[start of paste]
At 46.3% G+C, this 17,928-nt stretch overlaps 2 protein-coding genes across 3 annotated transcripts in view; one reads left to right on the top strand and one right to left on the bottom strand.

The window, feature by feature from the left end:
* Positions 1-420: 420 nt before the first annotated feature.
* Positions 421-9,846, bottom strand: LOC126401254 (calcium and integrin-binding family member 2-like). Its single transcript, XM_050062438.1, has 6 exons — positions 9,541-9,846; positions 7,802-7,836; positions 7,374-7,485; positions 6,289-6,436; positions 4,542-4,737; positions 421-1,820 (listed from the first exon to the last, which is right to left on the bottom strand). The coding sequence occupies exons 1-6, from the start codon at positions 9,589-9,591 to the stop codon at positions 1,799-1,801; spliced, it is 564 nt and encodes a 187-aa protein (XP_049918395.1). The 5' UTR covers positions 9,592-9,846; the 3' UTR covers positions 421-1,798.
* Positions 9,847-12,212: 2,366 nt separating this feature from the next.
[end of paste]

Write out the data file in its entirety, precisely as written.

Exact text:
At 46.3% G+C, this 17,928-nt stretch overlaps 2 protein-coding genes across 3 annotated transcripts in view; one reads left to right on the top strand and one right to left on the bottom strand.

The window, feature by feature from the left end:
* Positions 1-420: 420 nt before the first annotated feature.
* Positions 421-9,846, bottom strand: LOC126401254 (calcium and integrin-binding family member 2-like). Its single transcript, XM_050062438.1, has 6 exons — positions 9,541-9,846; positions 7,802-7,836; positions 7,374-7,485; positions 6,289-6,436; positions 4,542-4,737; positions 421-1,820 (listed from the first exon to the last, which is right to left on the bottom strand). The coding sequence occupies exons 1-6, from the start codon at positions 9,589-9,591 to the stop codon at positions 1,799-1,801; spliced, it is 564 nt and encodes a 187-aa protein (XP_049918395.1). The 5' UTR covers positions 9,592-9,846; the 3' UTR covers positions 421-1,798.
* Positions 9,847-12,212: 2,366 nt separating this feature from the next.